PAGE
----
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Friday, 5 February 2021

Achievement: Brilliant tailoring Ahmedabad Laptop provided by student Nirve neighbor Discovering asteroids with help, NASA also achieved Applause

After losing his father at an early age, he got a B.Sc. The economic deficits also faded in the face of the ongoing fervor.







Through a guided education program run by NASA for talented students from around the world, Nirve identified the meteorite and obtained a NASA certificate.




One more Gujarati student has refuted the permanent belief that Gujarat students are indifferent to basic science and research. Nirav Vaghela, who is studying in the second year of Geology at MG Science College, Ahmedabad, has identified one of the many meteors floating in space. 






The meteorite he identified will now be extensively researched by NASA. Interestingly, even though the family's financial situation is modest, Nirve has achieved this by using a laptop provided by a neighbor.







Completed the difficult task in two months Jet Propulsion Laboratory, a subsidiary of NASA, a US space agency, offers talented students from around the world the opportunity to do astronomy research. Given this opportunity twice a year, NASA challenges students to identify meteorites appearing in space images taken by itself. Students have to study the space based on the pictures and provide details including the size, shape, type of formation, location in space of the meteorite.






 NASA is conducting special research after the meteorite's identity became clear. The main purpose of this research is to find out whether meteorites are harmful to the earth. Nirvana completed this task in just two months.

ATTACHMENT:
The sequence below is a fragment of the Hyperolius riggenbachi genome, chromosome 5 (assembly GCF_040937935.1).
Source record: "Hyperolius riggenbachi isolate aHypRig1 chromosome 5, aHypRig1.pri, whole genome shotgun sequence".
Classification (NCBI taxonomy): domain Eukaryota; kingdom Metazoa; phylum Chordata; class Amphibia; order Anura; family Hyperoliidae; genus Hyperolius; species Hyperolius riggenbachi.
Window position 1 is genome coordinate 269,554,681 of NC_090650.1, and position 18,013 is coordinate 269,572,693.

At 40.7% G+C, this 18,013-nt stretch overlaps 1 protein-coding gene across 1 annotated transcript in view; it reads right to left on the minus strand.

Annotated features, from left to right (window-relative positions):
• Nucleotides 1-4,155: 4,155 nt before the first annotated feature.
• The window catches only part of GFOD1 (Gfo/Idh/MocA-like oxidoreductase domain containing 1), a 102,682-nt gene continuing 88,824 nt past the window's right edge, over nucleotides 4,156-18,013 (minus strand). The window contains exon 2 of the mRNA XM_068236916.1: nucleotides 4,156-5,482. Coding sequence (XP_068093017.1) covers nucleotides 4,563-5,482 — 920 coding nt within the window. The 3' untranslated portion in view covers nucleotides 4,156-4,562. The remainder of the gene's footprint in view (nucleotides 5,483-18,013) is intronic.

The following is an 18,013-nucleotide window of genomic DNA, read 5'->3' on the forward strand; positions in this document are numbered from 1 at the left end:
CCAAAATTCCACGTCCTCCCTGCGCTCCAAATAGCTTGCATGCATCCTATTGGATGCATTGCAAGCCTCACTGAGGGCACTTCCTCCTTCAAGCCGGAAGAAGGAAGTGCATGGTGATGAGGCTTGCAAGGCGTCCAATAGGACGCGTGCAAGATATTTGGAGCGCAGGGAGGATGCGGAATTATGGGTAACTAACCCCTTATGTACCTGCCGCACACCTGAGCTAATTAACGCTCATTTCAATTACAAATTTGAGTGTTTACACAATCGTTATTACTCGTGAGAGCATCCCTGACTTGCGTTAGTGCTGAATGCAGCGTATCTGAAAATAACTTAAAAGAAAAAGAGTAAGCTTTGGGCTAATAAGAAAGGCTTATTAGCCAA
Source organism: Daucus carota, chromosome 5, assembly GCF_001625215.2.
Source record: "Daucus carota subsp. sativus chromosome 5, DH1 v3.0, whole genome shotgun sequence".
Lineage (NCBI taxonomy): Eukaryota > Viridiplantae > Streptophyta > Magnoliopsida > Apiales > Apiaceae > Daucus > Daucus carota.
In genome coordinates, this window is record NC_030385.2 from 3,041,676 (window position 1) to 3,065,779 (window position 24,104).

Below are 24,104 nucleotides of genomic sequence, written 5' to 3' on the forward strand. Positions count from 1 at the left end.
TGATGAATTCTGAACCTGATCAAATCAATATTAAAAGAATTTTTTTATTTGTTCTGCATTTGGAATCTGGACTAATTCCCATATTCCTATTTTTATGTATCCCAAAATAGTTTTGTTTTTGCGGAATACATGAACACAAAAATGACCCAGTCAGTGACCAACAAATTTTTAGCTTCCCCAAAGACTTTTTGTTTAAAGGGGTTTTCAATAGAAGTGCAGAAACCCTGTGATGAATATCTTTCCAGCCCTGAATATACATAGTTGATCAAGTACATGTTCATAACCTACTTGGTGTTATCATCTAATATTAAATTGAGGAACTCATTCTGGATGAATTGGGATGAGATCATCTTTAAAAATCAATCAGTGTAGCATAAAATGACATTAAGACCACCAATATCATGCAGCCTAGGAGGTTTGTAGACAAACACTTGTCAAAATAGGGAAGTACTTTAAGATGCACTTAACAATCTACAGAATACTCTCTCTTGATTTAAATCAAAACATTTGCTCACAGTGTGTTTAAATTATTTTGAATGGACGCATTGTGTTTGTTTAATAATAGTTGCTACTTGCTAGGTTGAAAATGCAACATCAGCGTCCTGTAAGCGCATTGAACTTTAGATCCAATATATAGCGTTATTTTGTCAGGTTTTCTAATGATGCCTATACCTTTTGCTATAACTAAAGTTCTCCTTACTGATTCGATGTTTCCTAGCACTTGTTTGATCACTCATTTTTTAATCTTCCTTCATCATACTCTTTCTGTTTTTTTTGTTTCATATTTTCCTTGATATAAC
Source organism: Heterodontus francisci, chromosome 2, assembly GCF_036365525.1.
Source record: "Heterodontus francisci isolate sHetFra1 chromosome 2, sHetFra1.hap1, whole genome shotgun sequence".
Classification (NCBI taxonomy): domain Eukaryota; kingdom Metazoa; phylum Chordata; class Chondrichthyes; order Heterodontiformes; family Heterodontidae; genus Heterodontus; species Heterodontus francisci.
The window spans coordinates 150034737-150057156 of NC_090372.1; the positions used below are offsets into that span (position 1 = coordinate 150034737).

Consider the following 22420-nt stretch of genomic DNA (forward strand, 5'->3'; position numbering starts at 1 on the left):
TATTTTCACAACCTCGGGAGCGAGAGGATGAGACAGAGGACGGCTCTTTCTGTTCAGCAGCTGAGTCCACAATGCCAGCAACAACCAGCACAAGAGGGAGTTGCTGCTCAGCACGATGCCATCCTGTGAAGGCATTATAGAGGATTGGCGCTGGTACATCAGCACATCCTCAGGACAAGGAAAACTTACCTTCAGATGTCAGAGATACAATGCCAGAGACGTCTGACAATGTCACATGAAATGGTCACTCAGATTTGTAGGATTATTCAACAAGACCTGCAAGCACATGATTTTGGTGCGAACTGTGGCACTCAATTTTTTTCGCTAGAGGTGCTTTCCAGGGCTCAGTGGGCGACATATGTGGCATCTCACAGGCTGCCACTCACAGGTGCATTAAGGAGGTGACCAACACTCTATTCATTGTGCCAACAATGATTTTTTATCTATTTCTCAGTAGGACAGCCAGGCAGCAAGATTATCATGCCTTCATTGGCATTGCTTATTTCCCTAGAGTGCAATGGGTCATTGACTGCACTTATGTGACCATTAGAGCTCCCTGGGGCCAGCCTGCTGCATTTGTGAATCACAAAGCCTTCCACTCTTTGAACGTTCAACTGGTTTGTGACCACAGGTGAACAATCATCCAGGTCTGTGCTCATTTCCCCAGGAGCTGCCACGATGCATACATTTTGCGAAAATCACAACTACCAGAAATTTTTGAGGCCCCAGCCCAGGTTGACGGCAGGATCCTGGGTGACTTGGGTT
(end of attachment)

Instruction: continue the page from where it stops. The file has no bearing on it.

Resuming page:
How did you accomplish this task?






He analyzed more than 200 images provided by NASA.



Unidentified meteorites have been given symbolic names. Nirvana chose an asteroid named PPGUpj from the images he received for the study.







He closely monitored all the images with the help of digital image processing software for two consecutive months and prepared a chart detailing them.



He provided the information he received to NASA in a fixed format, which NASA accepted. Not only that, he was also given a certificate for successfully completing this task.



Nirav is an example of going to Malwa if you have a mind.








Nirav provides a very interesting example against the belief that sophisticated facilities or resources are required for higher studies or research. Her father died when she was in 7th grade. From a very young age, he had the responsibility of caring for his mother and sister. From an early age, he helped his mother with household chores. After entering college, he was trying to increase his income by working as a data entry operator in a private company. He had an interest in science, but did not have the ability to acquire expensive equipment or resources. 




However, due to his passion for research and study, he did not let a single lack get in the way. He has done this research with the help of a laptop given to him by a neighbor. Prior to NASA certification, it has conducted about 20 certificate courses for research conducted by ISRO for students. Seeing Nirav's passion, now his three friends have also become interested in astronomical research.




You can also do such research, ask Nirvana ...



Nirav says that a student living in any corner of Gujarat can take part in such astronomical research and hone his skills. Giving tips to Divya Bhaskar's student readers on how to participate in such research, he said that.
Go The website 👇
NASA's Jet Propulsion Lab website www.jpl.nasa.gov/edu has a section inviting Mars mission and brilliant students from around the world for research.



According to NASA, 4,60,712 bright and enthusiastic students from around the world are conducting various astronomical research through this department.



NASA provides the data and other details required for the research. In addition, Q&A sessions with global astronomy experts are very informative and useful. A new window of research under the Mars mission is opening from February 18. Interested students can participate.

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